Ski Boots Guide – Ski Instructor’s essential knowledge
In this ski boots guide we will split the products on the market amongst these categories:
Racing | Alpine | Freestyle | Touring
Alpine Ski Boots
Alpine boots, or downhill boots, have a stiff plastic shell designed to hold the foot and ankle firmly in position.
The outer shell of downhill ski boots is constructed of a tough polymer or thermoplastic, such as polyurethane or Pebax®.
Alpine ski boots have a pivot point near the ankle that allows the upper shell to flex forward slightly, making it easier to initiate turns.
The flex rating of a boot refers to its stiffness or how difficult it is to bend. Recreational skiers would look for a boot between 60-80 flex, with heavier or advanced skier looking for a higher flex. Expert skiers tend to use around 120, with race boots for adults around 130-150 flex.
Liners are designed to protect feet from the cold and absorb vibrations, and are a common point for customisation in order to get a more personalised fit of the boot. Some boots also have a ski-walk switch. They are designed to be used with alpine skis and bindings, which secure both the toe and heel of the boot.
Racing Ski Boots
Racing ski boots are the same design as an alpine ski boot but stiffer.
The ankle and foot are held very firmly in position to support the joins at speed when experiencing huge forces put on them. The fit is generally much tighter than an alpine boot and is customised to the skier and their biomechanics and physiology.
Wearing a boot that is too stiff can negatively affect a skiers technique as not being able to bend the boot will affect the stance and limit the movement of the joints vital to skiing, so the advice of a professional boot fitter should be sought.
Freestyle Ski Boots
Freestyle boots are designed to cope with intense spinning and jumping motions without limiting movement. Frequently a freeride boot has a softer flex for forgiveness in tricks and landings in the park, and have good shock absorption for the same reasons.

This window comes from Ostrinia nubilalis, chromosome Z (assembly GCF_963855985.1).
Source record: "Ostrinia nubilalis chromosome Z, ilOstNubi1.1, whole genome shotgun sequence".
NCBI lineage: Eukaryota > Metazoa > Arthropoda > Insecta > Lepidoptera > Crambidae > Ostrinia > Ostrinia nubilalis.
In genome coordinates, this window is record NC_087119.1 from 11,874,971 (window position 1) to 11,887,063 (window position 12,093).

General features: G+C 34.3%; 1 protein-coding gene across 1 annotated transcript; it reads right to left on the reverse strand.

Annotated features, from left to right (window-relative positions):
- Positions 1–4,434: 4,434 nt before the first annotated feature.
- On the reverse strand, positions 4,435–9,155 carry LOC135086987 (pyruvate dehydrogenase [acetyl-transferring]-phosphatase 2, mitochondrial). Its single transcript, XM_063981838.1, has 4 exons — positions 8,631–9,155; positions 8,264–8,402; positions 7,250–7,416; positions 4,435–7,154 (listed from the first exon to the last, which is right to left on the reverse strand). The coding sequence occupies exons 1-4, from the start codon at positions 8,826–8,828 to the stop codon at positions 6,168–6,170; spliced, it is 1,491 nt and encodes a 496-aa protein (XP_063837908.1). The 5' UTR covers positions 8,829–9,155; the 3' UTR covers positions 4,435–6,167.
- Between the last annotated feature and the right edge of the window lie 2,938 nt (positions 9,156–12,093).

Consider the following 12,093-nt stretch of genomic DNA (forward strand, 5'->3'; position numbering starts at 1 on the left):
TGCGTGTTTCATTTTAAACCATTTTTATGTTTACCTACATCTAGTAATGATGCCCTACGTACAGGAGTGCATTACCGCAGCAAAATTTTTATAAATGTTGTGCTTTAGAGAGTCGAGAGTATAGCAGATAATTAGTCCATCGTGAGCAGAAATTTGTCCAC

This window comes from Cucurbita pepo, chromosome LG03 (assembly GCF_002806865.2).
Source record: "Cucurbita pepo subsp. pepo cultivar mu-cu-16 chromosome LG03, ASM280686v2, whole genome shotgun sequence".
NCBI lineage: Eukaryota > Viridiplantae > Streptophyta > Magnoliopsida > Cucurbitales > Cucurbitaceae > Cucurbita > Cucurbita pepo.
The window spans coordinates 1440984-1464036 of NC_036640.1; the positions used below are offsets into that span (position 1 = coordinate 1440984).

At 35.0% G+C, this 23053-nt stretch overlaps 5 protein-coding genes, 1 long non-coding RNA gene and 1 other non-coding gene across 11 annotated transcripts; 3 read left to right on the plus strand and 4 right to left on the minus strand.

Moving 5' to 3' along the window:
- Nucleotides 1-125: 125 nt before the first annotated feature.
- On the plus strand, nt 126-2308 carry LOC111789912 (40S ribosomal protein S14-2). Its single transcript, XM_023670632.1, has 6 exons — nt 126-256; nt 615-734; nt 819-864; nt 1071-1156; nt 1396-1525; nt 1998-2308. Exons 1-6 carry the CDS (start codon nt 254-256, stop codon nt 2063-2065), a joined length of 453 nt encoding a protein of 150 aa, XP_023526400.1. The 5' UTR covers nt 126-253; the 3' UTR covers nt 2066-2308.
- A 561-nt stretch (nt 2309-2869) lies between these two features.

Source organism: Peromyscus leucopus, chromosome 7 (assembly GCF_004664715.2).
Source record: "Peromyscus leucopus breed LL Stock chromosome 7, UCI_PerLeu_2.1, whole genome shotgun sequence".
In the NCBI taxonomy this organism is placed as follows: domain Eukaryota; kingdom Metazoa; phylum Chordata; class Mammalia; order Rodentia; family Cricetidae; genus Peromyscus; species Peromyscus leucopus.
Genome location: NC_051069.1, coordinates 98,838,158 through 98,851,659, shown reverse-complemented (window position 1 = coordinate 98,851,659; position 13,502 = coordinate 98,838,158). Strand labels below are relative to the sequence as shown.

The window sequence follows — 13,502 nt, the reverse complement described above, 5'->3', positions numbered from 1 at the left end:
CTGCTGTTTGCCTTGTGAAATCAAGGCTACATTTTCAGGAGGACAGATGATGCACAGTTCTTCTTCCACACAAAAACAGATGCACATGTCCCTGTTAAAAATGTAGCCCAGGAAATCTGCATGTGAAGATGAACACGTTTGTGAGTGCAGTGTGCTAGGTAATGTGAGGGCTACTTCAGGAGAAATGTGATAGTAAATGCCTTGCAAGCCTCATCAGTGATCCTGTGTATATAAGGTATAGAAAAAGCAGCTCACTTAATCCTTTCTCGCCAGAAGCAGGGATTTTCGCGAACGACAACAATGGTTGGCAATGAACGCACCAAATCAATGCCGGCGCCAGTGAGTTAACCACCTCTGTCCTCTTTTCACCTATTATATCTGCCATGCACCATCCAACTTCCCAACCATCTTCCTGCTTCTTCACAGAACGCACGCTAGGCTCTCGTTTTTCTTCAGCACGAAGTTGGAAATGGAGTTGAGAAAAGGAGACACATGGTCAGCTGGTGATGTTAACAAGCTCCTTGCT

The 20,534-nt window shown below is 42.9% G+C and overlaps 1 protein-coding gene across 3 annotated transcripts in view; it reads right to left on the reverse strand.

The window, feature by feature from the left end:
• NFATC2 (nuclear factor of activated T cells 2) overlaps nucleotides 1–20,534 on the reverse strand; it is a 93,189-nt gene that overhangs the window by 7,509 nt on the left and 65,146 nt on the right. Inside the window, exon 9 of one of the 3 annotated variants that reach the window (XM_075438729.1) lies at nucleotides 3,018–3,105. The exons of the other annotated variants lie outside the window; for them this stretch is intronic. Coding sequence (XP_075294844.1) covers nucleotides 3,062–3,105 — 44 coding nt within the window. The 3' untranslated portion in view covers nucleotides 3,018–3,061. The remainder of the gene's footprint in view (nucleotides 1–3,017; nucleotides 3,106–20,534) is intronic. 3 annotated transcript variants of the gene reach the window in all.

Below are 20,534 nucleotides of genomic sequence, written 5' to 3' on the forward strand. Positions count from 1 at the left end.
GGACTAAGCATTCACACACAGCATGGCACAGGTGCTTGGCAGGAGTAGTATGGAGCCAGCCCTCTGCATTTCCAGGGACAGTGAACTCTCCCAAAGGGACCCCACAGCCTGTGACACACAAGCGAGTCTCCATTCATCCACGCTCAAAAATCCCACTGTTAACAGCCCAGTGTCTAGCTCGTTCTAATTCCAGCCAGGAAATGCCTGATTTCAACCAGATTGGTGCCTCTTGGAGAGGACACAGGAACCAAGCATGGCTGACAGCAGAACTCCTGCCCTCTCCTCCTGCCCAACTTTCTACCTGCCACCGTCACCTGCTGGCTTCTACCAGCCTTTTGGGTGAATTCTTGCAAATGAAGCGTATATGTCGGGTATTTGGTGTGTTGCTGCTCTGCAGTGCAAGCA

Traditionally, alpine ski boots have three to four buckles.
Buckles on the shell lets the skier adjust the way the boot fits in specific areas. Having two or three buckles means a freestyle boot is less restrictive whilst still maintaining a good fit and position. The alternative is a cable system where a loop of cable is fixed in place around a hook on the other side of the boot, permits precise control of the fit of the shell and avoid pressure points.
Touring Ski Boots
Lightness is the crucial factor in a touring boot. Made to be as light as possible, the flex of the boot is what sets it apart from an alpine boot where movement is strictly limited.
Most boots have a walk mode or touring mode that can be toggled on or off using a small lever. The walk mode frees the movement between the foot and leg sections of the boot and makes the boot flex more easily during ascents and touring on flat terrain.
Touring boots also have a rubber outsole for traction when walking in the snow which make them unsuitable for use with a normal alpine binding as the rubber interferes with the release mechanism.
Most touring ski boots are compatible with standard frame bindings. However, only boots with tech fittings are compatible with tech bindings, otherwise known as pin bindings. Tech-compatible ski boots have two small metal inserts with circular indentations on each side of the toe cap.
Follow the link to read the Skis Guide article!
by Caroline George
This Ski Boots guide article was written to prepare participants towards the lecture on Ski Equipment that will be held during the IASI Coaching Theory. The lecture itself will focus on how the boots are made and what to consider when purchasing a new pair and what to take in cosideration for a customized fit.
The Subzero Coaching Coaching Team